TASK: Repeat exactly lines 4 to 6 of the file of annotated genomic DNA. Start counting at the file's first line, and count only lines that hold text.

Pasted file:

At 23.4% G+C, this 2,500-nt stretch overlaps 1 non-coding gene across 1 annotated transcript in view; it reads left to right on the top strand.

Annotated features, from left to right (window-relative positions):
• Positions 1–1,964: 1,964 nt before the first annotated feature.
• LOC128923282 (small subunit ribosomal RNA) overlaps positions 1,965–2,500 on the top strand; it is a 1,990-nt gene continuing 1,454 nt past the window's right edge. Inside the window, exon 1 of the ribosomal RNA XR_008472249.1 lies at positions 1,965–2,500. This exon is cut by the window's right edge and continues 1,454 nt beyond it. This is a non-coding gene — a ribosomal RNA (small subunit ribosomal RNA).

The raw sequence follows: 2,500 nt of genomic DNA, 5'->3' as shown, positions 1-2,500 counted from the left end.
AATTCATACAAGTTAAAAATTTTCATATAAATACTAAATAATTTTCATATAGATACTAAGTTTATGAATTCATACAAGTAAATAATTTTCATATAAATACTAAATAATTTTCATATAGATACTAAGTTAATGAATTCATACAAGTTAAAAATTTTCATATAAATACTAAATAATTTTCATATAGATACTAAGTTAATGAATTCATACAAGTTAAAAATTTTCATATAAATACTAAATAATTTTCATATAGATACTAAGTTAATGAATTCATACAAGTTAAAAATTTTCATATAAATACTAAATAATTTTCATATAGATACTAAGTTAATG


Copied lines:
• LOC128923282 (small subunit ribosomal RNA) overlaps positions 1,965–2,500 on the top strand; it is a 1,990-nt gene continuing 1,454 nt past the window's right edge. Inside the window, exon 1 of the ribosomal RNA XR_008472249.1 lies at positions 1,965–2,500. This exon is cut by the window's right edge and continues 1,454 nt beyond it. This is a non-coding gene — a ribosomal RNA (small subunit ribosomal RNA).

The raw sequence follows: 2,500 nt of genomic DNA, 5'->3' as shown, positions 1-2,500 counted from the left end.
AATTCATACAAGTTAAAAATTTTCATATAAATACTAAATAATTTTCATATAGATACTAAGTTTATGAATTCATACAAGTAAATAATTTTCATATAAATACTAAATAATTTTCATATAGATACTAAGTTAATGAATTCATACAAGTTAAAAATTTTCATATAAATACTAAATAATTTTCATATAGATACTAAGTTAATGAATTCATACAAGTTAAAAATTTTCATATAAATACTAAATAATTTTCATATAGATACTAAGTTAATGAATTCATACAAGTTAAAAATTTTCATATAAATACTAAATAATTTTCATATAGATACTAAGTTAATG